7.          The petitioners say that the congressional personnel were laid off from their jobs by Executive Decisions Nos. 1303-A-92-CACL and 1303-B-92-CACL, which provided for the dismissal of a total of 1,117 congressional employees and were published on December 31, 1992, in the official gazette, “El Peruano”. They claim that the dismissal was carried out without the least respect for the guarantees of due process, and that it was totally arbitrary inasmuch as it was not supported by any of the grounds provided for in the regulations in force at the time. 

          8.          The petitioners say that a group of 234 former congressional employees filed an amparo suit appealing the aforesaid executive decisions, which was heard by the 28th Civil Court of Lima. By judgment of June 26, 1995, that court upheld the petition and ordered that the employees who instituted the aforesaid proceeding be reinstated in their jobs.   

          9.          The petitioners say that the Fifth Chamber for Civil Matters of the Superior Court of Lima, on hearing the appeal filed against the lower court decision, delivered a new judgment on February 21, 1996, and reversed the decision of the lower court. The petitioners filed a special appeal [recurso extraordinario] with the Constitutional Court against that judgment. At the time the petition was lodged with the Commission, a decision was pending on the appeal. 

          10.          The petitioners say that the Constitutional Court issued a decision on November 24, 1997, that was published in the official gazette, "El Peruano," on January 12, 1998, and upheld the judgment of the appellate court. In the course of the trial other employees had joined the amparo suit, with the upshot that the above decision of the Constitutional Court finally applied to the 257 employees whose names are mentioned in the annex to the instant report. The petitioners add that the evidence they presented to the Constitutional Court was not accorded its due value. They mention their disagreement with the legal reasoning used in the above-mentioned judgment of the appellate court and in the aforesaid decision of the Constitutional Court, and declared that it amounted overall to a violation of the rights to a fair trial and judicial protection recognized in Articles 8 and 25 of the American Convention. They say that the Constitutional Court was not and impartial tribunal, due to the removal of three of its members by the Congress, and to the fact that the remaining judges of that court lacked the requisite independence and impartiality to hear the case.   

B.          Position of the State  

          11.          With respect to Case 11.830, the State claimed that the proceedings in connection with the amparo suit brought by the petitioners were continuing before the Constitutional Court, and that the delay in reaching a decision was due to the need to safeguard the procedural guarantees of the parties involved. The State added that the claimants acted improperly in appealing to international jurisdiction, when there were available to them suitable procedural mechanisms under domestic law for challenging any acts or decisions that threaten or injure fundamental rights.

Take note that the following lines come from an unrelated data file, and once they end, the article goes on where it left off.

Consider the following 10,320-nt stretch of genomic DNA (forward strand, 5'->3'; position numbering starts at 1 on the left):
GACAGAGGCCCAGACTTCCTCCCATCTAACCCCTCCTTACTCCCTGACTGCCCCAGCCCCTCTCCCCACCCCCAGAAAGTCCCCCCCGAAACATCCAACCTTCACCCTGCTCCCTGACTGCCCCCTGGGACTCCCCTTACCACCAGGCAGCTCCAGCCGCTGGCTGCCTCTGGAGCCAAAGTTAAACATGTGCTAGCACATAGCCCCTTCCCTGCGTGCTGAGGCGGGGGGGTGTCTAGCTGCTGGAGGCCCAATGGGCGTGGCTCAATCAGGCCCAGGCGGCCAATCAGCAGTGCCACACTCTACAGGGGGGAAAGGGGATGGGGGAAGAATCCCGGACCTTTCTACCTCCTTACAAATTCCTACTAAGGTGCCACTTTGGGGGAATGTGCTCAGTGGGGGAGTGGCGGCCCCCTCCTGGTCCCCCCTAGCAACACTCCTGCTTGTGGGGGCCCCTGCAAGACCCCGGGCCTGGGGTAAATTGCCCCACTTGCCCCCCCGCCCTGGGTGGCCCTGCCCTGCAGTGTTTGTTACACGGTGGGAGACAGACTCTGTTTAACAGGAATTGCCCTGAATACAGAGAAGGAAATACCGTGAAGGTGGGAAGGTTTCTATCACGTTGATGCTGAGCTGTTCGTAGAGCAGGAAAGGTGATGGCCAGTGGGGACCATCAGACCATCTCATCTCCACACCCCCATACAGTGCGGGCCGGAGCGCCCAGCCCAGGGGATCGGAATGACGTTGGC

12.          With regard to the formal requirements for its admission, the State said that petition lodged by the petitioners had to be examined independently of their initial application for precautionary measures. The State claimed that the allegations made in the petition are unfounded. As to violation of the guarantee of due process, the State maintained that the petitioners did not during the proceedings before the courts file any action designed to stop the alleged violation of due process.  Accordingly, the Peruvian State considered that the failure to pursue the remedies provided by domestic law resulted in the loss of the right to petition the IACHR.          

          13.     The State argued that in the domestic sphere the Peruvian state has undergone a process of modernization and that, more specifically, the Congress has been redesigned, which has led to a 50% reduction in the overall number of members of Congress and the axing of a large number of jobs.  

          14.          The State held that the petition is inadmissible inasmuch as domestic remedies had not been exhausted at the time it was lodged.          

            15.          As to Case 12.038, the State requested its joinder to Case 11.830, since both concerned the same events and the same allegedly injured persons.

III.          ANALYSIS  

A. The Commission’s Competence ratione personae, ratione materiae and ratione temporis             

          16.          Under Article 44 of the American Convention the petitioners are entitled to lodge petitions with the IACHR.[1] Those petitions name as alleged victims individuals, in respect of whom Peru undertook to respect and ensure the rights enshrined in the Convention.[2] Insofar as the State is concerned, the Commission observes that Peru became a state party to the American Convention upon ratifying it on July 28, 1978. Accordingly, the Commission is competent ratione personae to examine the petitions.